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LAWS THAT CAN BITE

by Stewart Germann,
last updated 03/04/2017

Franchises which serve or process food have to stay on top of hygiene and employment issues. Stewart Germann outlines some areas to think about

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In a busy café or restaurant, it’s sometimes easy to overlook details which can get franchisees and the brands they represent into big trouble. That’s why franchisors need to be aware of changing laws and provide guidance to their franchisees at all times. By staying ahead of the game, they protect the investment of all concerned.

Here are some areas that food franchisors and franchisees need to know about. Some of them are obvious, some of them less so – but all have the potential to have a big impact upon a franchised business.

 

Is it safe?

Food safety is important, and health grades can make or break a restaurant. In New Zealand, there are four statutes which govern the Ministry for Primary Industries’ food safety responsibilities. These are:
- Food Act 2014
- Animal Products Act 1999
- Agricultural Compounds and Veterinary Medicines Act 1997
- Wine Act 2003.

The most recently changed of these is the Food Act 2014 which came into force on 1 March 2016 and replaced the Food Act 1981. All food businesses, including restaurants and cafés with an alcohol licence, need to have registered under the new Food Act by 31 March 2017. Any business which has not registered is therefore in breach of the Act and commits an offence making it liable for infringement fees, with most offences incurring a fine from $300 to $450.

The new law doesn’t affect just traditional restaurants. As of this year, businesses such as early childhood education centres that serve food; processors of nuts, seeds or coffee beans; and manufacturers of food for vulnerable people like babies or the elderly also need to register.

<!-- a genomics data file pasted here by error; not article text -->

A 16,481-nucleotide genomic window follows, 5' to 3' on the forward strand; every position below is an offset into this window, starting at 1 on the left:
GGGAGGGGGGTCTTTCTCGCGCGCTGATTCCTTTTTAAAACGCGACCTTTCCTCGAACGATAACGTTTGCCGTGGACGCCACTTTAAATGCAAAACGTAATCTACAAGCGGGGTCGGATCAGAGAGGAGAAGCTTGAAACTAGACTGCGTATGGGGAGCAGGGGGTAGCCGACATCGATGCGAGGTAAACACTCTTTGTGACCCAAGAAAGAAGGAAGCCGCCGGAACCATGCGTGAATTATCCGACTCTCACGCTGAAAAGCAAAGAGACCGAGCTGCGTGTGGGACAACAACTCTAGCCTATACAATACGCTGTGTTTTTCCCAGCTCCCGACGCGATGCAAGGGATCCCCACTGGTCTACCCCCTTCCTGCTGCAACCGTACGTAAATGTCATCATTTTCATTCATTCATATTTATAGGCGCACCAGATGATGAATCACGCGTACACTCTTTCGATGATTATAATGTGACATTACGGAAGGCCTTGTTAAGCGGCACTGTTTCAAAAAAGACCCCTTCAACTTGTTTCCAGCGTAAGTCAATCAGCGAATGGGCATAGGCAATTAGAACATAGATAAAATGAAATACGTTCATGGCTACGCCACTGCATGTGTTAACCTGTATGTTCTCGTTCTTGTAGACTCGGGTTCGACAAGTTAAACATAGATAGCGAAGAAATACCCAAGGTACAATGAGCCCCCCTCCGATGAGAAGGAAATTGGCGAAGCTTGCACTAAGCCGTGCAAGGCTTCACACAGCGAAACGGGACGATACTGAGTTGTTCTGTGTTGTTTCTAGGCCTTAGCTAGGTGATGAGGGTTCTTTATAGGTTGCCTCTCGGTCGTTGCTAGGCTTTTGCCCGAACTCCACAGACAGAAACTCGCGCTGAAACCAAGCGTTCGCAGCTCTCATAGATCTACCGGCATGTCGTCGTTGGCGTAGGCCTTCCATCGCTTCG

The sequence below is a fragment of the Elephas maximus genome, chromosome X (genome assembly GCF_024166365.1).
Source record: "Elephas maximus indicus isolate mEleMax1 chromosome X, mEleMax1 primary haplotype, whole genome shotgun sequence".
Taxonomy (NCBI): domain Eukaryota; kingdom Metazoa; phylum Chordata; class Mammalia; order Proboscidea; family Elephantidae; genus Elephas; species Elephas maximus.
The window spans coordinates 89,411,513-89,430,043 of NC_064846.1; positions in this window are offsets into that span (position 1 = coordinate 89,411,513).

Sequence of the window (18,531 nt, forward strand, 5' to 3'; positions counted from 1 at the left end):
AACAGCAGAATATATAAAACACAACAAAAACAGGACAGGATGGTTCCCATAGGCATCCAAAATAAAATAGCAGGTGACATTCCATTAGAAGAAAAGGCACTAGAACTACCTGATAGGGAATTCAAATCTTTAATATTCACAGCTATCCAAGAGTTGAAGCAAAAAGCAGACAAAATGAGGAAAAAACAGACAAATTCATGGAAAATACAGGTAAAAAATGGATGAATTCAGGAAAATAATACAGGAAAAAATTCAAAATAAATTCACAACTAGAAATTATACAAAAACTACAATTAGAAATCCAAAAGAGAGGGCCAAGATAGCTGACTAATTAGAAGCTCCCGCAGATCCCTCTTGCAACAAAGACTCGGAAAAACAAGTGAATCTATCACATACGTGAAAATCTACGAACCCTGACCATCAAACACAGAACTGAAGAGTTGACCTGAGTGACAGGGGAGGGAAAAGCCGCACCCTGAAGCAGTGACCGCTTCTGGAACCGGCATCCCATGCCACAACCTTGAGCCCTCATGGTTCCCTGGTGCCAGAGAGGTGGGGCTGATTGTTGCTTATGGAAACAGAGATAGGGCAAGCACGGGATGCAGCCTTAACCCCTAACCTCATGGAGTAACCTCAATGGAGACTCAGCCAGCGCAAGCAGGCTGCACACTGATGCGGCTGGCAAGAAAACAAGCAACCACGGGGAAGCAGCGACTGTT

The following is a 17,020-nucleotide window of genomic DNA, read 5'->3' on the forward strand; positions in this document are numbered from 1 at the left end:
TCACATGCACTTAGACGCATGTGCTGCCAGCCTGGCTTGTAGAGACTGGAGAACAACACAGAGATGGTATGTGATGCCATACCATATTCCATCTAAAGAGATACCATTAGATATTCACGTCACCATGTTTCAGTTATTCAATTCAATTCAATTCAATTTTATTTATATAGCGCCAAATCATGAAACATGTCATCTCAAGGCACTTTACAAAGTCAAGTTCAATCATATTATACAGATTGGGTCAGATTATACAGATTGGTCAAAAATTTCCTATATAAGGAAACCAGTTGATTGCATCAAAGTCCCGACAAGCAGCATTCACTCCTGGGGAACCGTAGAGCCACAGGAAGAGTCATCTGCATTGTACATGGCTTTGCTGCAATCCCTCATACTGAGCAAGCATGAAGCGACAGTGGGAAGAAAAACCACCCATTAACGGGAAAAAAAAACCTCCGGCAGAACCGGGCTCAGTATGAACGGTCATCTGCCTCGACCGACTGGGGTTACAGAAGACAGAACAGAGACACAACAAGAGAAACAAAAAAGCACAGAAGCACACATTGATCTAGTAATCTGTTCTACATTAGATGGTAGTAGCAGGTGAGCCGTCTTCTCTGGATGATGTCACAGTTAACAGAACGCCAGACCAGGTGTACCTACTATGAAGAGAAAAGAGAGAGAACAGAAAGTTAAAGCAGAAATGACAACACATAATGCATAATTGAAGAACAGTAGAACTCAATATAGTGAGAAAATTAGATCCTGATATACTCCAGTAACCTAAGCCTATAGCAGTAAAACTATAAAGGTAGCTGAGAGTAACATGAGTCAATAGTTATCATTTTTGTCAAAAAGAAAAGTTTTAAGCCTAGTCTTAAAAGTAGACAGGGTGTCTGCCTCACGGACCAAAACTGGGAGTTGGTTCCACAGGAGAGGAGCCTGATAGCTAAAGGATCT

Under the new rules, higher-risk businesses need to use a written plan for food safety. Under the Act, ‘safety means a condition in which food, in terms of its intended use, is unlikely to cause or lead to illness or injury to human life or public health.’

Councils are responsible for grading food premises: in greater Auckland, for example, the grading assessments are based on the Food Hygiene Regulations 1974, Auckland Council Food Safety Bylaw and Best Food Hygiene Practice. For each assessment, an Environmental Health Officer will inspect the standard, conduct and maintenance of the premises, process control, cleansing and sanitising, and staff training. Officers compare premises against a list of criteria and assign one of four grades – A, B, D and E. There is no C grade as all food premises are either above or below the average food safety standards. A equates to high, B good, D poor and E unsatisfactory. There is also a Pending grade meaning a new/recently transferred ownership. It is therefore essential for there to be high standards in food preparation and presentation, and for staff to be trained accordingly.

 

Discrimination is not OK

It is important to recognise that lesbian, gay, bisexual, transgender and intersex (LGBT) people have the same rights in New Zealand as other people. The Human Rights Act 1993 outlaws discrimination on the grounds of sexual orientation and, implicitly, gender identity/expression.

Some examples of discrimination still occur but significant progress has been made...

 

... the rest of this article is available in the latest issue of Franchise New Zealand magazine - download here to read it on your device or send for a free print copy to be posted to you at any New Zealand address.

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